Bubbles

We used to have a cat named Balboa; she was very cat-like, in the sense that she didn’t really care for people, and only wanted to be petted on her own terms, and spent a lot of time hiding somewhere. I believe she could have been described as “dour.”

My little granddaughter re-named the cat, calling her Bubbles. It was pretty funny, since the name implied the exact opposite of the cat’s personality, and we sort of changed the cat’s name on the spot. (Which probably made her even more dour.) Poor Bubbles/Balboa went off to kitty heaven last year, but as soon as I saw this odd window display, I was immediately reminded of her and that new name.

Hot Springs, Arkansas
photographed 10.8.2018

Heavenward

The main rule at Thorncrown Chapel is that you have to stay seated while you’re taking photos. On the one hand, I appreciated that rule, because that kept people out of the image (and you know how I am about people!). But on the other hand, it made it a little challenging to get photos that didn’t end up looking like every other photo ever made of the place.

So, here’s a tip if you go: put the camera on the ledge by the window and shoot straight up. Not only will you get this vertiginous view, but you can get an interesting reflection thrown in!

Thorncrown Chapel
Eureka Springs, Arkansas
photographed 10.6.2018

Branches

Fay Jones – Thorncrown’s architect – was a genius: look at how the structure mimics the tree branches, and how the light falls into the building the same way it falls on the forest floor.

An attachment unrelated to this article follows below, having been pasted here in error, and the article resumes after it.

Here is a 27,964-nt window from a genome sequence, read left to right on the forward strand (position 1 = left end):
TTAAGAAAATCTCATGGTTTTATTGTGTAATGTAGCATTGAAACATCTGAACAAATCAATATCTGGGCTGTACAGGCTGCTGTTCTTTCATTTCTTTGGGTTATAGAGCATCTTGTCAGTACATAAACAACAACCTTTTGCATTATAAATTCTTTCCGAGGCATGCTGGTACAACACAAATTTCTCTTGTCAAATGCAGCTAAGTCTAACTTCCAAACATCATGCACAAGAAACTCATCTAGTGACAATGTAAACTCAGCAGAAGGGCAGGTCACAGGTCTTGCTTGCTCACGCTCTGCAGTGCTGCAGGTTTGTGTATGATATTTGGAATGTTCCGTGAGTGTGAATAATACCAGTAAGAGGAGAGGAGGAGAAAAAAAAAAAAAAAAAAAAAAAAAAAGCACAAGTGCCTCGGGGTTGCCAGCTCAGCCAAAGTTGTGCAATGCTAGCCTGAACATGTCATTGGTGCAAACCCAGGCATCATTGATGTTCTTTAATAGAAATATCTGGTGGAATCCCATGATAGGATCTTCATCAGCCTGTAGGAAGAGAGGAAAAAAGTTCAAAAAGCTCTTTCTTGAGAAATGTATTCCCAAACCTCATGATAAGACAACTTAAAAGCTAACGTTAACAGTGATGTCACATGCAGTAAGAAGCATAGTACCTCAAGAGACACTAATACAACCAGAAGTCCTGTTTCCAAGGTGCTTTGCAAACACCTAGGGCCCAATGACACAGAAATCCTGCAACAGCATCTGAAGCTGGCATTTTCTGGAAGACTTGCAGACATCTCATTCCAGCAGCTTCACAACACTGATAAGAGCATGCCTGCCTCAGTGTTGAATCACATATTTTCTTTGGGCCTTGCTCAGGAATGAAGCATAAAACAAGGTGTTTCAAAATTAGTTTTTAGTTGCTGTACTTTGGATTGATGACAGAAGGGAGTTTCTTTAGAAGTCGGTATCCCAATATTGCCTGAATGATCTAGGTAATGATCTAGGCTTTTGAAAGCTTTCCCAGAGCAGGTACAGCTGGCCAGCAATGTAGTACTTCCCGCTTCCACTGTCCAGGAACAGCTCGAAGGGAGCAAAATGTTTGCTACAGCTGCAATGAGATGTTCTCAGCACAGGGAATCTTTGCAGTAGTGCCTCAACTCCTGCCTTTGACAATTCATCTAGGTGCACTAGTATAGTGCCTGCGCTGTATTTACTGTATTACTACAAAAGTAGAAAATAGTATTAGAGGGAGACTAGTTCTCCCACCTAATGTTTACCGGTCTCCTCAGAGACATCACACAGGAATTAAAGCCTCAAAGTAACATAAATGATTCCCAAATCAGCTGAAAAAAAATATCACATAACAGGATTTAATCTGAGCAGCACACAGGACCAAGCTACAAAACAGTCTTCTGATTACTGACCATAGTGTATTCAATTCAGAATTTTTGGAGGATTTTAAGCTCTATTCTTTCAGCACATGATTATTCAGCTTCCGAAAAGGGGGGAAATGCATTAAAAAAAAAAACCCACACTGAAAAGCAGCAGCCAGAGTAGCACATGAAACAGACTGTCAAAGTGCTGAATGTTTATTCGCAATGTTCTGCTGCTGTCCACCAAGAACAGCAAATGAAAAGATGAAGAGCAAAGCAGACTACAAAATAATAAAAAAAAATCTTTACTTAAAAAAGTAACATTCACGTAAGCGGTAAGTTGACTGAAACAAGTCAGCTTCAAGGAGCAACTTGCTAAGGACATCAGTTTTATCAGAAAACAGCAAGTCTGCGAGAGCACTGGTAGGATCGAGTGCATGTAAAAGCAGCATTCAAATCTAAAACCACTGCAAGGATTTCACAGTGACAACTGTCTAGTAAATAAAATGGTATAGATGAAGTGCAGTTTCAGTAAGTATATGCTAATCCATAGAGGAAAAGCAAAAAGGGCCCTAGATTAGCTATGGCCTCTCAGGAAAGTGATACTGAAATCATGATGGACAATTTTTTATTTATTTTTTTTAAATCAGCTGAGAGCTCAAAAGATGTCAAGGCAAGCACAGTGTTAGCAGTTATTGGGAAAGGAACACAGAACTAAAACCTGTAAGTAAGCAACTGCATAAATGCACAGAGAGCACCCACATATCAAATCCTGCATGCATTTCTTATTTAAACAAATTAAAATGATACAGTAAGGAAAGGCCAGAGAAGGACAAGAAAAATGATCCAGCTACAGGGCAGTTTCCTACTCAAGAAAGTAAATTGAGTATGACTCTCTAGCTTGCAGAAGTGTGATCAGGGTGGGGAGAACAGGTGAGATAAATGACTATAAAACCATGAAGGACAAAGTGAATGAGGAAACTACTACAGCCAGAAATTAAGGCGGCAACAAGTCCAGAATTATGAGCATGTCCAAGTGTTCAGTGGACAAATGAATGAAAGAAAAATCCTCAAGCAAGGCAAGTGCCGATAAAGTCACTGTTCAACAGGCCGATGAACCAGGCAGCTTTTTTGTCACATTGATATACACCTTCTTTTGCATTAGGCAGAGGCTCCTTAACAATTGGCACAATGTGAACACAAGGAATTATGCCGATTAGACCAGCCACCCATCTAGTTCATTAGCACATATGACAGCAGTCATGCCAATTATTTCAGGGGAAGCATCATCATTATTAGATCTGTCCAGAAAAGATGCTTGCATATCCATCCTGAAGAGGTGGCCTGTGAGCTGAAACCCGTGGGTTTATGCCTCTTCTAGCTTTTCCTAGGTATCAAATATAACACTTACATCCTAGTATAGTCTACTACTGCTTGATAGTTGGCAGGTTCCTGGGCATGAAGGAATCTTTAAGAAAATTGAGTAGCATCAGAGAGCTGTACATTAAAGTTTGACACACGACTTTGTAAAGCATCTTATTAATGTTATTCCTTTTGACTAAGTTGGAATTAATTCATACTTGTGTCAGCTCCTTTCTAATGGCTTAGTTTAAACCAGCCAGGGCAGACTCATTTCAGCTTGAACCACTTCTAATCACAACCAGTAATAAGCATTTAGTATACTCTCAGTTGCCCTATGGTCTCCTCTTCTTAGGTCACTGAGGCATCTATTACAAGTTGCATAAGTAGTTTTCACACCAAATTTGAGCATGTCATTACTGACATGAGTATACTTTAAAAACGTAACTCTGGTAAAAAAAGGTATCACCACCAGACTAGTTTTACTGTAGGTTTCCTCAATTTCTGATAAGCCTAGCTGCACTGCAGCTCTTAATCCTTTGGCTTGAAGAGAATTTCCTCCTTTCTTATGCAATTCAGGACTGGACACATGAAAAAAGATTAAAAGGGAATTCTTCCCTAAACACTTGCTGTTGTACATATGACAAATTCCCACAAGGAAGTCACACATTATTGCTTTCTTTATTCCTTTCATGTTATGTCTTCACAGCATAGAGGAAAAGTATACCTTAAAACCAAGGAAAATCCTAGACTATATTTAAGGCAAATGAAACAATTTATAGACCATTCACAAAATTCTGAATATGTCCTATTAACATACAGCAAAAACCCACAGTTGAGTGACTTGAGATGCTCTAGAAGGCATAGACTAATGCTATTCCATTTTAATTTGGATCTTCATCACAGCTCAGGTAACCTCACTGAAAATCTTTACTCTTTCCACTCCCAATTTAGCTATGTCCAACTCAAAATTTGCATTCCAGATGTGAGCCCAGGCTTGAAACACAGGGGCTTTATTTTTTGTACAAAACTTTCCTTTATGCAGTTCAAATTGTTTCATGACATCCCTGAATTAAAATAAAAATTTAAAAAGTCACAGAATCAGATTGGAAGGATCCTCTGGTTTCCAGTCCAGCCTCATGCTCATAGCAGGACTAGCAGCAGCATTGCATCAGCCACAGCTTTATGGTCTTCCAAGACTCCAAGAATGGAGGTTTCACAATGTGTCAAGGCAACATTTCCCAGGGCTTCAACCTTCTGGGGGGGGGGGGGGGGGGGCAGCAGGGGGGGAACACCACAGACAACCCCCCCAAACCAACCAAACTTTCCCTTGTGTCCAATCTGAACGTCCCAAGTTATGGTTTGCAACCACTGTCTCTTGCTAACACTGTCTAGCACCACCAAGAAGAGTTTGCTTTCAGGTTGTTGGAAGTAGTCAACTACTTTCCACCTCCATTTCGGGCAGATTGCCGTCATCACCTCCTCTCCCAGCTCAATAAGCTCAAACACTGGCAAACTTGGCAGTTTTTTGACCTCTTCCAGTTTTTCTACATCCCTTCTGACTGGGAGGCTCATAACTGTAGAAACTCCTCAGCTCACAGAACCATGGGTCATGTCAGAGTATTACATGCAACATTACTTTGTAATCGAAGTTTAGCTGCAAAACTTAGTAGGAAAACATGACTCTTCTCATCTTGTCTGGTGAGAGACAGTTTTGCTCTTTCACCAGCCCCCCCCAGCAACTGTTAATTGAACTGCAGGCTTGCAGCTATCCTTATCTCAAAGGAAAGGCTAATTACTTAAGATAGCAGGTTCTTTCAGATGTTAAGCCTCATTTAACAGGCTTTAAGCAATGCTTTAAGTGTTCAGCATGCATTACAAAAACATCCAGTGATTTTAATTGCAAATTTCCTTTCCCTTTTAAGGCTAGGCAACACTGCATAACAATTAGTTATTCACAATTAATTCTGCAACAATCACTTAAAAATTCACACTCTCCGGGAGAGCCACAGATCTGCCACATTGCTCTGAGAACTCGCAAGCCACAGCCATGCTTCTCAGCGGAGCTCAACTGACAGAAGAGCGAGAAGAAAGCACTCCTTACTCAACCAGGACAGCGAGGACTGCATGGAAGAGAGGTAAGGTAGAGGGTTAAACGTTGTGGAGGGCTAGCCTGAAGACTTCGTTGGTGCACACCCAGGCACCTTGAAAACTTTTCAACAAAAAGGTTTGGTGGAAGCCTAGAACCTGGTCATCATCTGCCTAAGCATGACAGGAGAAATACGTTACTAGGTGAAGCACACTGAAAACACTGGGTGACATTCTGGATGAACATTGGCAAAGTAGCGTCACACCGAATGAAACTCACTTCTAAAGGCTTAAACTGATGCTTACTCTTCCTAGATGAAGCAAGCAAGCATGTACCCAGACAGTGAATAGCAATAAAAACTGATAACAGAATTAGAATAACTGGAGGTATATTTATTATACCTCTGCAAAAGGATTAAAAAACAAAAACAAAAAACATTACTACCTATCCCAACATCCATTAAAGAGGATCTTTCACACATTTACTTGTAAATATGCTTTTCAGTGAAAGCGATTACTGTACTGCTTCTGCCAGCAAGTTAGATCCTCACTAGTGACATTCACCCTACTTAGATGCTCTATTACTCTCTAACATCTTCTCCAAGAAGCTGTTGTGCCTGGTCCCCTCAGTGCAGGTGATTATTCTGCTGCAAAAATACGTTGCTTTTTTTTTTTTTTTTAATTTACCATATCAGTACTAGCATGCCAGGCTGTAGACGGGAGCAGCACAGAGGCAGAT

Thorncrown Chapel
Eureka Springs, Arkansas
photographed 10.5.2018

Inside/Outside

My favorite part of the chapel was the way the window design blurred the boundaries between inside and outside, making sitting in a pew in the chapel feel like sitting on a log in the woods.

Thorncrown Chapel
Eureka Springs, Arkansas
photographed 10.6.2018

The Way

The Patient Spouse and I recently took a trip to Arkansas and saw this architectural landmark – Thorncrown Chapel – for the first time. The P. S. has loved this building since the first time it showed up in the pages of architectural magazines.

It is certainly worth the visit, and we went there two days in a row.

This is the view from the walk to the building; starting tomorrow I’ll post a few images from the interior.

If you want more information, you can see the chapel’s website or the Wikipedia page. And, for fun, check out the 50 most extraordinary churches of the world (it’s number 49).

Thorncrown Chapel
Eureka Springs, Arkansas
photographed 10.6.2018

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